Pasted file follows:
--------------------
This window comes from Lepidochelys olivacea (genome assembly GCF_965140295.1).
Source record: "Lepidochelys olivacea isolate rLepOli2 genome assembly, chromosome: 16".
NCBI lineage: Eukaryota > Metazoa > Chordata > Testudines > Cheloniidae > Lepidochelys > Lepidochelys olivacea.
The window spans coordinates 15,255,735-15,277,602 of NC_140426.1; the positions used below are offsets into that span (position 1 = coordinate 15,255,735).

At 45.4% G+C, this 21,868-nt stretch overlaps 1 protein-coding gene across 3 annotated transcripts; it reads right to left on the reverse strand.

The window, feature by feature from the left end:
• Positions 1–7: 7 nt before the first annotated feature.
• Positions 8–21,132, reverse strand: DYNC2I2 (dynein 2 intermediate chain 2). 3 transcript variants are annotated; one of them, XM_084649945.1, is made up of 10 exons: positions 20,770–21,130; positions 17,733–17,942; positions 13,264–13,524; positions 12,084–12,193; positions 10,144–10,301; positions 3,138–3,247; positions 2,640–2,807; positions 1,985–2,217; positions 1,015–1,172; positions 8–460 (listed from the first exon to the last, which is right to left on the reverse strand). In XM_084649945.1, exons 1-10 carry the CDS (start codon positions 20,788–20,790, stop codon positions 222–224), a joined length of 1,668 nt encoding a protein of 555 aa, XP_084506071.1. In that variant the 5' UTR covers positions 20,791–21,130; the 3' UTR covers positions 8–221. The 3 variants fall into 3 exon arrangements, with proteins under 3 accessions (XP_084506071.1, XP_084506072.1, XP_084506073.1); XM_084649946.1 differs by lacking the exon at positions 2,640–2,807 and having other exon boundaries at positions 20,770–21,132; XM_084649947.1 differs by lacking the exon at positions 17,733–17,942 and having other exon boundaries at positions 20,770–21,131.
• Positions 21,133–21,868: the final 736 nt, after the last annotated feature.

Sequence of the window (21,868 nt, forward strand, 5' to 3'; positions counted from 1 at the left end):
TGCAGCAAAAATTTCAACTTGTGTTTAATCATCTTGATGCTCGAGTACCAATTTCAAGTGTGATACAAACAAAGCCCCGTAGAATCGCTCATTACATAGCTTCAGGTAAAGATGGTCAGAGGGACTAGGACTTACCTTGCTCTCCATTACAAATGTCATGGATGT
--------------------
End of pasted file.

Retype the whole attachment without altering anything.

This window comes from Lepidochelys olivacea (genome assembly GCF_965140295.1).
Source record: "Lepidochelys olivacea isolate rLepOli2 genome assembly, chromosome: 16".
NCBI lineage: Eukaryota > Metazoa > Chordata > Testudines > Cheloniidae > Lepidochelys > Lepidochelys olivacea.
The window spans coordinates 15,255,735-15,277,602 of NC_140426.1; the positions used below are offsets into that span (position 1 = coordinate 15,255,735).

At 45.4% G+C, this 21,868-nt stretch overlaps 1 protein-coding gene across 3 annotated transcripts; it reads right to left on the reverse strand.

The window, feature by feature from the left end:
• Positions 1–7: 7 nt before the first annotated feature.
• Positions 8–21,132, reverse strand: DYNC2I2 (dynein 2 intermediate chain 2). 3 transcript variants are annotated; one of them, XM_084649945.1, is made up of 10 exons: positions 20,770–21,130; positions 17,733–17,942; positions 13,264–13,524; positions 12,084–12,193; positions 10,144–10,301; positions 3,138–3,247; positions 2,640–2,807; positions 1,985–2,217; positions 1,015–1,172; positions 8–460 (listed from the first exon to the last, which is right to left on the reverse strand). In XM_084649945.1, exons 1-10 carry the CDS (start codon positions 20,788–20,790, stop codon positions 222–224), a joined length of 1,668 nt encoding a protein of 555 aa, XP_084506071.1. In that variant the 5' UTR covers positions 20,791–21,130; the 3' UTR covers positions 8–221. The 3 variants fall into 3 exon arrangements, with proteins under 3 accessions (XP_084506071.1, XP_084506072.1, XP_084506073.1); XM_084649946.1 differs by lacking the exon at positions 2,640–2,807 and having other exon boundaries at positions 20,770–21,132; XM_084649947.1 differs by lacking the exon at positions 17,733–17,942 and having other exon boundaries at positions 20,770–21,131.
• Positions 21,133–21,868: the final 736 nt, after the last annotated feature.

Sequence of the window (21,868 nt, forward strand, 5' to 3'; positions counted from 1 at the left end):
TGCAGCAAAAATTTCAACTTGTGTTTAATCATCTTGATGCTCGAGTACCAATTTCAAGTGTGATACAAACAAAGCCCCGTAGAATCGCTCATTACATAGCTTCAGGTAAAGATGGTCAGAGGGACTAGGACTTACCTTGCTCTCCATTACAAATGTCATGGATGT